# Get the inode of our socket.
# Given that `socket(2)` creates a file descriptor
# that is the next fd in the sequence (0, 1, and 2
# are already taken), we know that `3` references
# our socket.
        --dereference \
        --printf %i \

# Check the state of our socket inode in the
# /proc/net/tcp table:
cat /proc/net/tcp | ag $SERVER_SOCKET
  sl  local_address rem_address   st  
   1: 00000000:1F90 00000000:0000 0A   ...

st defines the state of the socket, so we can know what 0A (10 in decimal) means by looking at /usr/src/linux-headers-<LINUX_VER>/include/net/tcp_states.h:

enum {
	TCP_SYN_SENT,                   // 02
	TCP_SYN_RECV,                   // 03
	TCP_FIN_WAIT1,                  // ...
	TCP_CLOSE_WAIT,                 // ...
	TCP_LAST_ACK,                   // 09
	TCP_LISTEN,                     // 0A  <<<<<<<<<


As we wanted, it’s in the TCP_LISTEN state.

To know more about /proc and other Linux interfaces, make sure you check the book The Linux Programming Interface.

(extra) Messing up with the backlog

As at this point we’re able to listen for income connections, but we don’t accept them, what would happen if people started trying to connect to our server?

One easy way of simulating the backlog exhaustion is by putting our server up and then start creating connections to it.

With a call to pause(2) right after listen(2) we’ll start enqueuing connections without closing them, so if we create a bunch of telnet clients that connect to our server, we should see them failing after N connections (where N equals the size of the backlog).

# In one terminal, start the server.
# ps.: I modified the code to have the
# backlog set to 4.

# In another terminal, start a handful of 
# connections using telnet.

for i in $(seq 1 10); \
        do sleep 1; \
        telnet localhost 8080 & \

[1] 11696                       # <<<<< worked
Connected to localhost.
Escape character is '^]'.

telnet localhost 8080
[2] 11698                       # <<<<< worked
Connected to localhost.
Escape character is '^]'.

telnet localhost 8080
[3] 11700                       # <<<<< worked
Connected to localhost.
Escape character is '^]'.

telnet localhost 8080
[4] 11702                       # <<<<< worked
Connected to localhost.
Escape character is '^]'.

telnet localhost 8080
[5] 11704                       # <<<<< worked
Connected to localhost.
Escape character is '^]'.

# From now on, the backlog got to its maximum, 
# so it won't accept more connections.

telnet localhost 8080
[6] 11707
[7] 11709
[8] 11711
[9] 11713
[10] 11715

What that means is that we can directly affect that rate at which connections get processed by our server without even accepting them in the first place.

Accepting connections

Once a connection lands on the server that has a passive socket for that destination address, it’s up to the application to decide to do something with does connections or not.

As the connections are being established, they float around two queues that are limited by the backlog value:

  • an incomplete connection queue: keeps track of connections that just arrived and didn’t finish the three-way handshake;
  • a completed connection queue: keeps track of connections that successfully finished the three-way handshake and can be utilized by the server.
TCP Backlog queues

What accept(2) ends up doing is looking at the completed connections first in first out (FIFO) queue and popping from it, giving to the application a file descriptor that represents that connection (such that it can send data or whatever). If the queue is empty, it just blocks.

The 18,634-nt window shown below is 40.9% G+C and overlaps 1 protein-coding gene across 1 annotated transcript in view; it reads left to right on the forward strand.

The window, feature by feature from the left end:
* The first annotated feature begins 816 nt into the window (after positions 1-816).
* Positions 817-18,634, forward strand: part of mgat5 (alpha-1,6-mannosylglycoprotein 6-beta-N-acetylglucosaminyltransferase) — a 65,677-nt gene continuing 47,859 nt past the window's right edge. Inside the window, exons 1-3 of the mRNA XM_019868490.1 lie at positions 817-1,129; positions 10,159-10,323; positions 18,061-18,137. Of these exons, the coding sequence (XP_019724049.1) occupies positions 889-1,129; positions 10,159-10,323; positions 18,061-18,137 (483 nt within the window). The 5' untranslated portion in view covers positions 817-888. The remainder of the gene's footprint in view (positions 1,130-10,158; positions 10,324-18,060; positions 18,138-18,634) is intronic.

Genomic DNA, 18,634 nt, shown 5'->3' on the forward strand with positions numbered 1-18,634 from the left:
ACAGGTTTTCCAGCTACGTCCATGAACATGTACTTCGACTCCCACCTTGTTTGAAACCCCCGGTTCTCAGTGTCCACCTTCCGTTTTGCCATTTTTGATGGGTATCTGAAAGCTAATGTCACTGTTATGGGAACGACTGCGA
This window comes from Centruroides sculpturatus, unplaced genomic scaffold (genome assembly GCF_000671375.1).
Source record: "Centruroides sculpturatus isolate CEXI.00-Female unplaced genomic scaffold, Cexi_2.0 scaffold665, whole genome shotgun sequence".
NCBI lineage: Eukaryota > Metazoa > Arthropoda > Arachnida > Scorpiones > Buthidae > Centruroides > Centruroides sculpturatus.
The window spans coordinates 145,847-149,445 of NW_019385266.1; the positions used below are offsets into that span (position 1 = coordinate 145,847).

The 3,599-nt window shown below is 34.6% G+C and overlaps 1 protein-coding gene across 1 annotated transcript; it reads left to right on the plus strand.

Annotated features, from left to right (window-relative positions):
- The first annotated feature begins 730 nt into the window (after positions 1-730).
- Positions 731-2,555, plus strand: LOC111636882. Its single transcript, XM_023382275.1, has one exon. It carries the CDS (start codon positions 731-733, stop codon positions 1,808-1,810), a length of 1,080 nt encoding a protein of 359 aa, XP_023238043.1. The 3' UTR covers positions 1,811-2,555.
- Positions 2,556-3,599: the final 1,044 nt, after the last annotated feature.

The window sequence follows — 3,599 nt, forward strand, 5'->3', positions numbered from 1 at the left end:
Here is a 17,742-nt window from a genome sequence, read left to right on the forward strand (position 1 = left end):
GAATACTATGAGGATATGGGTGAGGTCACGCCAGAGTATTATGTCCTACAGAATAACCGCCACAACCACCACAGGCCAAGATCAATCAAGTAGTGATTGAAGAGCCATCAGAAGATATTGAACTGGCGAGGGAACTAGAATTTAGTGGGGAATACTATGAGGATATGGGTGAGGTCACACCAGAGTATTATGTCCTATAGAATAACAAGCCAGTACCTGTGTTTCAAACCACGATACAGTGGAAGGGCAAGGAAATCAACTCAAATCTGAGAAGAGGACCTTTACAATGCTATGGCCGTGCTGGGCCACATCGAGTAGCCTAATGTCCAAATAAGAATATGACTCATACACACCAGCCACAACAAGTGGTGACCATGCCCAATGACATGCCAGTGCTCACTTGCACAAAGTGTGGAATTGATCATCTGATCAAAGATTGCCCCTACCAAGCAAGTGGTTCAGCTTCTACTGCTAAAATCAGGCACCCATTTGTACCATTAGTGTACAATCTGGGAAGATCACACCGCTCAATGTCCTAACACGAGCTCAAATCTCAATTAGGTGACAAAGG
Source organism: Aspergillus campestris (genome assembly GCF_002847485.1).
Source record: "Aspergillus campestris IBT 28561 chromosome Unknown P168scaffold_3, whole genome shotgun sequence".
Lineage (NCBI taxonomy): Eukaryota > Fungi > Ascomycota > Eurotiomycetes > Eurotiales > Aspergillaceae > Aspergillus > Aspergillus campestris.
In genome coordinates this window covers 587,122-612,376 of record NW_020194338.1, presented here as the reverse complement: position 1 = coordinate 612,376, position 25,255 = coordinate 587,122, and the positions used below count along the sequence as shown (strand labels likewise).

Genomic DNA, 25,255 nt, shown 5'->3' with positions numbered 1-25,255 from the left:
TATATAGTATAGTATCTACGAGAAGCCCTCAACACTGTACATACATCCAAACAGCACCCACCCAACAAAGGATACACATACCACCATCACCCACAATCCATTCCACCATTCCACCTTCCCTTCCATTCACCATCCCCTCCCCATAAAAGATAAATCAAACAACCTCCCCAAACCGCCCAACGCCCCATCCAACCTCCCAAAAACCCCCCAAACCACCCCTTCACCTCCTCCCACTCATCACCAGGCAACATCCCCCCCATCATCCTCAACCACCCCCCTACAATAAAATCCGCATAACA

ACCEPT(2)    Linux Programmer's Manual ACCEPT(2)

       accept, accept4 - accept a connection on a socket

       int accept(int sockfd, 
                  struct sockaddr *addr, 
                  socklen_t *addrlen);

       The  accept()  system  call  is  used  with  connection-based 
       socket types (SOCK_STREAM, SOCK_SEQPACKET).  
       It extracts the first connection request on the queue of pending 
       connections for the listening  socket,  sockfd, creates  a  new 
       connected socket, and returns a new file descriptor referring to 
       that socket.  
       The newly created socket is not in the listening state.  
       The original socket sockfd is unaffected by this call.

       The argument sockfd is a socket that has been created with socket(2), 
       bound to a local address with  bind(2), and is listening for connections 
       after a listen(2).

With that said, the code:

server_accept(server_t* server)
	int err = 0;
	int conn_fd;
	socklen_t client_len;
	struct sockaddr_in client_addr;

	client_len = sizeof(client_addr);

	err =
	  (conn_fd = accept(
	     server->listen_fd, (struct sockaddr*)&client_addr, &client_len));
	if (err == -1) {
		printf("failed accepting connection\n");
		return err;

	printf("Client connected!\n");

	err = close(conn_fd);
	if (err == -1) {
		printf("failed to close connection\n");
		return err;

	return err;

And that’s it!

Now our server can adequately receive connections and act upon them if we want.

Closing thoughts

I found that going through this rather simple example was great - I took the time to review some concepts and make the whole flow even more concrete in my mind.

If you’re looking for the implementation, make sure you check github.com/cirocosta/hstatic.

I plan to make this a simple HTTP server that serves static files, but that’ll come next.

Just in case I got something wrong or you just want to chat about something related, get in touch with me on Twitter! I’m @cirowrc there.

Have a good one!



Throughout the article, some books were mentioned.

Here’s the list of them: